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Mesa Water tweaks pipe replacement policy, cutting estimated cost

Mesa Water District
With newly adopted methodology, the Mesa Water District estimates the 100-year replacement cost for its pipeline system at $131 million — down from $200 million under the former standards.
(File Photo)

The Mesa Water District board took a step Thursday to reduce the estimated cost of replacing its pipeline system.

With newly adopted methodology, district staff estimates the 100-year replacement cost at $131 million — down from $200 million under the former standards.

A previous resolution the board adopted in 2014 to guide its pipe replacement policy required testing pipe thickness and outside pressure before replacing a pipe. Using the 2014 methodology, the estimated cost of pipeline replacement over a 100-year period came to $200 million, including $62 million in the first 30 years.

However, the water district found some discrepancies the resolution did not address, according to a staff report. For example, some pipes that seemed to be wearing thin hadn’t broken and indicated they had years of useful life left. Useful life is determined by water pressure, a pipe’s material and thickness and how it is used.

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Of the 317 miles of pipeline in the Mesa Water District, breaks related to the condition of pipes occur 16.4 times per year on average, according to the staff report’s assessment of data from the past five years.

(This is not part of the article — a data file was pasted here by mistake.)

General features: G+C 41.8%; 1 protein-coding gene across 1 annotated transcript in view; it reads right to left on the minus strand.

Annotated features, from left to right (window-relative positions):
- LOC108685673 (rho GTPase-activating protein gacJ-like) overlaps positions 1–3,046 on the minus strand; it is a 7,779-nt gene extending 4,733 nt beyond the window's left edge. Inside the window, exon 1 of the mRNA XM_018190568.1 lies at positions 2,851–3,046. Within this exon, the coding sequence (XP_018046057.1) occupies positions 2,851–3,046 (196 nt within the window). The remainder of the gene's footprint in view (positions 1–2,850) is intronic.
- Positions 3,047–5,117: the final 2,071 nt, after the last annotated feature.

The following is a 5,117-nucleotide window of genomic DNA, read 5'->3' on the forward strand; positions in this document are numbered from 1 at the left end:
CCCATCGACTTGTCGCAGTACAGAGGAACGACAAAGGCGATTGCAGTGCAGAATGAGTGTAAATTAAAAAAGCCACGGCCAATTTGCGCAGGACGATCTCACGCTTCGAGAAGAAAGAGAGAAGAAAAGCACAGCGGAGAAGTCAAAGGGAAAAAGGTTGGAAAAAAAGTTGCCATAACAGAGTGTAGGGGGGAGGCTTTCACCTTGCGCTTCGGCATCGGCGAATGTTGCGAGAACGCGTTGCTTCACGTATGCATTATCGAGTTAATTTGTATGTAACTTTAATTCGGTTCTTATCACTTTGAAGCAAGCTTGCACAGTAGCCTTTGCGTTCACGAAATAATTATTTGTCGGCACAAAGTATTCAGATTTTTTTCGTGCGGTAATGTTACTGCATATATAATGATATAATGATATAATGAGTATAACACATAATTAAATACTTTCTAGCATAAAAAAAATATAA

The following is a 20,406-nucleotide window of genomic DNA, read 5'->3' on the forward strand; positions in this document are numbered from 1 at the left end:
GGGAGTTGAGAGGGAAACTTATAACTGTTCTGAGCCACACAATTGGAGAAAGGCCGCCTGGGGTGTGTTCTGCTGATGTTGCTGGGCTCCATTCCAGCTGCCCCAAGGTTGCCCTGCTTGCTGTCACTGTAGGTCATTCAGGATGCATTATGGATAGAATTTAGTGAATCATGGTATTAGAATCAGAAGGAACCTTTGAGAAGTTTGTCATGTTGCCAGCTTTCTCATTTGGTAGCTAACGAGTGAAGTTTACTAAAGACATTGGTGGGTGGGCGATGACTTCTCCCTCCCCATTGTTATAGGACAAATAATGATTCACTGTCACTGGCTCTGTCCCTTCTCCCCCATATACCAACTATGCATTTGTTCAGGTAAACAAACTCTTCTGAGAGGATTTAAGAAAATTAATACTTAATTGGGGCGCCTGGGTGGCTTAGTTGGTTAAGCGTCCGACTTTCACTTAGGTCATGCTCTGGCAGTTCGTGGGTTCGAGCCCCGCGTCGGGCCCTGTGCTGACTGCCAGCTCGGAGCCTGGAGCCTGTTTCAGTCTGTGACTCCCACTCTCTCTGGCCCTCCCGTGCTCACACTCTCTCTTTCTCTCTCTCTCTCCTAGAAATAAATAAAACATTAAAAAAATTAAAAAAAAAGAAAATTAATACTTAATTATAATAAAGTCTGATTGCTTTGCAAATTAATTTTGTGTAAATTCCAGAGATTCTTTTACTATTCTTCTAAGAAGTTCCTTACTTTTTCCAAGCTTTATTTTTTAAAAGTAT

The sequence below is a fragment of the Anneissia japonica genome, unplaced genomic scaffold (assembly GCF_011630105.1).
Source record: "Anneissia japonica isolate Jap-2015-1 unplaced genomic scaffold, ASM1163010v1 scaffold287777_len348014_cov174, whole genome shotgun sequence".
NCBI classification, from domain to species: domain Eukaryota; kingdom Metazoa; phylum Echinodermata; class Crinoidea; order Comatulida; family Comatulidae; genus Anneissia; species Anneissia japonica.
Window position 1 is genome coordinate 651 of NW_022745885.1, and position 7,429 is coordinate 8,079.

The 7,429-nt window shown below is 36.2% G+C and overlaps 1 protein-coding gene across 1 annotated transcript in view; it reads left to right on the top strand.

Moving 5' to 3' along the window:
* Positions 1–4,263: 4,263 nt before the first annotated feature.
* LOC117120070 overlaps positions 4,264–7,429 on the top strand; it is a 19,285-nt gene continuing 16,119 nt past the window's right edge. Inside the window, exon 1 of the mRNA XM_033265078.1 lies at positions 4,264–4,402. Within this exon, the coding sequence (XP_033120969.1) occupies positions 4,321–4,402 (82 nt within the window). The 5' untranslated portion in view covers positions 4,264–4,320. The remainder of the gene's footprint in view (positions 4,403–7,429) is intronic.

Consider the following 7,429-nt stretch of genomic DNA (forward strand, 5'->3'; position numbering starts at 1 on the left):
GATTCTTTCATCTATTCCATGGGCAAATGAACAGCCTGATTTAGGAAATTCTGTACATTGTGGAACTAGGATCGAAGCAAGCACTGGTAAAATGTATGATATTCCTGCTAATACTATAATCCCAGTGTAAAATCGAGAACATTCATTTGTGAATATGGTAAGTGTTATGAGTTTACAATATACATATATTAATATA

In August 2017, a spate of 10 breaks and leaks in the system resulted in $240,728 in repair costs for the district. Officials attributed the rash to “an atypical closing of a system valve” that “resulted in a pressure surge that affected older parts in the system.”

The new resolution the board unanimously approved Thursday tweaked the original replacement policy to consider the history of pipeline breaks as well as a pipe’s useful life estimate.

“This is ... to fine-tune our program going forward,” said Mesa Water General Manager Paul Shoenberger.

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In 2014, about 74% of the district’s pipe infrastructure was made of asbestos-cement pipe, with an estimated average useful life of 142 years. With new testing methods the district is using through its pipeline integrity program, the estimated average lifespan has increased to 164 years.

The resolution will return to the board for review in five years.

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